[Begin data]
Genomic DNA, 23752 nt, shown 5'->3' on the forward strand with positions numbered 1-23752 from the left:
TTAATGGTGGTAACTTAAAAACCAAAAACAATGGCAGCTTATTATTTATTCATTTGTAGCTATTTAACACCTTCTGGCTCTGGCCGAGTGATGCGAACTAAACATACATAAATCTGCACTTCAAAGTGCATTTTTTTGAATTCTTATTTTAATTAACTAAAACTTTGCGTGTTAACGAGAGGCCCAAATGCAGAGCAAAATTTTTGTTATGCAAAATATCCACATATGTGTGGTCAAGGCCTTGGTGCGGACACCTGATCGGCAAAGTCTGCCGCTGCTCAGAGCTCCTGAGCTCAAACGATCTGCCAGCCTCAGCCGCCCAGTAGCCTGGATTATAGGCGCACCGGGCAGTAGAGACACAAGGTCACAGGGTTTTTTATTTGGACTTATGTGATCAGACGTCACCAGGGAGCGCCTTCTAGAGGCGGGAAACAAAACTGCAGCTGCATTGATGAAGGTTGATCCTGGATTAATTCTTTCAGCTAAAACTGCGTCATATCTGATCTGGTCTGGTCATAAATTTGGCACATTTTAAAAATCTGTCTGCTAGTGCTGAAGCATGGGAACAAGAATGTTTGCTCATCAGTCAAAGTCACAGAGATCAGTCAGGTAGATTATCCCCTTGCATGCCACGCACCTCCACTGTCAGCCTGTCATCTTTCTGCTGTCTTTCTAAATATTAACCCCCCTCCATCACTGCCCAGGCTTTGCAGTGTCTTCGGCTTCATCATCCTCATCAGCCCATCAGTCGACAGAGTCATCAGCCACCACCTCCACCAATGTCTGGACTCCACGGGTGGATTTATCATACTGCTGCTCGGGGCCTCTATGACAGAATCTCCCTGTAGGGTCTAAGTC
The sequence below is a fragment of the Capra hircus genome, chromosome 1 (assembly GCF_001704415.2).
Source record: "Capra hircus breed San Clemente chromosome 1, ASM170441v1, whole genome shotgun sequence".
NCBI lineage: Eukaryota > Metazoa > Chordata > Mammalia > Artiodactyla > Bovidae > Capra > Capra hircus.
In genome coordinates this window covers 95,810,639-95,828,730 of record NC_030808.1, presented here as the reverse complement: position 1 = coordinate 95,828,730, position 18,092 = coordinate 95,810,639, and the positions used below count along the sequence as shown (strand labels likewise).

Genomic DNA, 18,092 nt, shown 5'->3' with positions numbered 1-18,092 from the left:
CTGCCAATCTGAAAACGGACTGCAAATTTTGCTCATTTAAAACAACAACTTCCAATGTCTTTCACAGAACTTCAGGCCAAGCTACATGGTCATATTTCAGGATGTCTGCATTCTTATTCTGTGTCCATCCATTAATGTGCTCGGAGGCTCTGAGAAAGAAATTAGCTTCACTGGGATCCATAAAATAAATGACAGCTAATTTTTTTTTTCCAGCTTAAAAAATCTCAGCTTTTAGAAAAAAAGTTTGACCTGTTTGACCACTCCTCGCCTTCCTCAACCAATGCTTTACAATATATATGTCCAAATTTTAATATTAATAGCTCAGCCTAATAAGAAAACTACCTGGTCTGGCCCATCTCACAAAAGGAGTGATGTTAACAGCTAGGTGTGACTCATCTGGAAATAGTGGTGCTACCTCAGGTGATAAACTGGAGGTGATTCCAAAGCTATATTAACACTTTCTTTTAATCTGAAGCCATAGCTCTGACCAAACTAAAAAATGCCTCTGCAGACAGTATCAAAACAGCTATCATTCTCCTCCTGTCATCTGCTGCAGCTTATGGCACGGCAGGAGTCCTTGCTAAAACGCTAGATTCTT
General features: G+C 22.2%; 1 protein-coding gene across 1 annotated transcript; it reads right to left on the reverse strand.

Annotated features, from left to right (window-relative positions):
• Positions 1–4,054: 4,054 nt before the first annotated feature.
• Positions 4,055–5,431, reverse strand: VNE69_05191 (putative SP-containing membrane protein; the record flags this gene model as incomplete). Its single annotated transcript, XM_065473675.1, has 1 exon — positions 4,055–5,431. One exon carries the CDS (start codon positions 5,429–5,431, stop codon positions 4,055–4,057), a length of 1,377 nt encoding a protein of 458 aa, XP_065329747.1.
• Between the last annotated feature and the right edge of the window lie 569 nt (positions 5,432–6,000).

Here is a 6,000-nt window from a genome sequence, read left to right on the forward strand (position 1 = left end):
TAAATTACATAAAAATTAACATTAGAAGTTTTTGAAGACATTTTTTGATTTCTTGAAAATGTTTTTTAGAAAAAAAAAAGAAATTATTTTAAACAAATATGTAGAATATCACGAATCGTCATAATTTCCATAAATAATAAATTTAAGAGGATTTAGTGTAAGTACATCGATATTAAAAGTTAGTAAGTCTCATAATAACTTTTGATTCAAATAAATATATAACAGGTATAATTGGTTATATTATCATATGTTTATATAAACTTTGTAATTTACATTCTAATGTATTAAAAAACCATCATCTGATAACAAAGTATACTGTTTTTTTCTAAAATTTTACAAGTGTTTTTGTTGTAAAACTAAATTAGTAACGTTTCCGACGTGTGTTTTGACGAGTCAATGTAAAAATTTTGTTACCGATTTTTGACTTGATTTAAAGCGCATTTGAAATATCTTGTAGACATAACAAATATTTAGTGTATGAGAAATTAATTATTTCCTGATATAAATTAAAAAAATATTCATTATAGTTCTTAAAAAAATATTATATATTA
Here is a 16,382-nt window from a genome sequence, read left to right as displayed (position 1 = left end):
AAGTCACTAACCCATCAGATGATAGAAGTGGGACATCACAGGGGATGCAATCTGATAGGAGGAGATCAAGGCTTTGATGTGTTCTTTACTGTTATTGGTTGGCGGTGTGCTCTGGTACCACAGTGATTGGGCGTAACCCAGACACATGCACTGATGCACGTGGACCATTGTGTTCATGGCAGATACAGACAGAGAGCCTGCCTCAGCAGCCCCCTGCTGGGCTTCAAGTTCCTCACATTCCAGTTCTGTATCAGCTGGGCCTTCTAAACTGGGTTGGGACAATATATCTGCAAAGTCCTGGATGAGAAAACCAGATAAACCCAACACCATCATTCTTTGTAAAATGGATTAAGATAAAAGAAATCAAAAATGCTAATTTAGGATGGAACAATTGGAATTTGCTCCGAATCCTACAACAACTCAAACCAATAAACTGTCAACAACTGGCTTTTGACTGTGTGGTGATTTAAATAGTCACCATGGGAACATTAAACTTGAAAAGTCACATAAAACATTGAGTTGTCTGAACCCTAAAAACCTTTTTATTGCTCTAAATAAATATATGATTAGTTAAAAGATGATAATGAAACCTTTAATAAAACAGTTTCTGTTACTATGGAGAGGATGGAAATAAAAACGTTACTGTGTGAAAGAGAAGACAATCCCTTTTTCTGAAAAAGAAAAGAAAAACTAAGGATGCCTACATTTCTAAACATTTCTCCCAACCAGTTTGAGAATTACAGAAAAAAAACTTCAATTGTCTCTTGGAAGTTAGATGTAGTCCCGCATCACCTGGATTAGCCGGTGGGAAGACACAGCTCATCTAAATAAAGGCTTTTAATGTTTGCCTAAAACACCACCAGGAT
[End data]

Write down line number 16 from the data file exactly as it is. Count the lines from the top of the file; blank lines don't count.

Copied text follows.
Here is a 16,382-nt window from a genome sequence, read left to right as displayed (position 1 = left end):